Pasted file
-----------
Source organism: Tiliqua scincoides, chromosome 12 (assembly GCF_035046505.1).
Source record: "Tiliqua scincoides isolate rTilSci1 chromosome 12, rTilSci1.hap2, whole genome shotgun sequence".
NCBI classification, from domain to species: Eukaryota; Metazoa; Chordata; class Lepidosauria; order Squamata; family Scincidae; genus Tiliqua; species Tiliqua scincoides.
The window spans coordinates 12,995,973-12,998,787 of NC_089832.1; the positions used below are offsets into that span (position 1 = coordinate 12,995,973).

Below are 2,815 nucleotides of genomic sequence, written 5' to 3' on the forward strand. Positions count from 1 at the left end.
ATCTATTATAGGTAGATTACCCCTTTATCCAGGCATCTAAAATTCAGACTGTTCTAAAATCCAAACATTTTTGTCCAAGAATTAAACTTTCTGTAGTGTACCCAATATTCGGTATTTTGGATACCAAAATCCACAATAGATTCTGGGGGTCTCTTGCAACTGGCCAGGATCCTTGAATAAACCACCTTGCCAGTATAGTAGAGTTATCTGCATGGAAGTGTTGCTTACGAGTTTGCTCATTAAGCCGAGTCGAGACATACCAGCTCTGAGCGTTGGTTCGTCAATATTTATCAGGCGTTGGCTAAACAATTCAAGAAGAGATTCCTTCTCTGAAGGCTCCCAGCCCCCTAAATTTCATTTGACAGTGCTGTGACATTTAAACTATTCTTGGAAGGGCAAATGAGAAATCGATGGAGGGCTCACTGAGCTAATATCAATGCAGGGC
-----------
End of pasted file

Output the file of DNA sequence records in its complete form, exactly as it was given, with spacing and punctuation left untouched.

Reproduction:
Source organism: Tiliqua scincoides, chromosome 12 (assembly GCF_035046505.1).
Source record: "Tiliqua scincoides isolate rTilSci1 chromosome 12, rTilSci1.hap2, whole genome shotgun sequence".
NCBI classification, from domain to species: Eukaryota; Metazoa; Chordata; class Lepidosauria; order Squamata; family Scincidae; genus Tiliqua; species Tiliqua scincoides.
The window spans coordinates 12,995,973-12,998,787 of NC_089832.1; the positions used below are offsets into that span (position 1 = coordinate 12,995,973).

Below are 2,815 nucleotides of genomic sequence, written 5' to 3' on the forward strand. Positions count from 1 at the left end.
ATCTATTATAGGTAGATTACCCCTTTATCCAGGCATCTAAAATTCAGACTGTTCTAAAATCCAAACATTTTTGTCCAAGAATTAAACTTTCTGTAGTGTACCCAATATTCGGTATTTTGGATACCAAAATCCACAATAGATTCTGGGGGTCTCTTGCAACTGGCCAGGATCCTTGAATAAACCACCTTGCCAGTATAGTAGAGTTATCTGCATGGAAGTGTTGCTTACGAGTTTGCTCATTAAGCCGAGTCGAGACATACCAGCTCTGAGCGTTGGTTCGTCAATATTTATCAGGCGTTGGCTAAACAATTCAAGAAGAGATTCCTTCTCTGAAGGCTCCCAGCCCCCTAAATTTCATTTGACAGTGCTGTGACATTTAAACTATTCTTGGAAGGGCAAATGAGAAATCGATGGAGGGCTCACTGAGCTAATATCAATGCAGGGC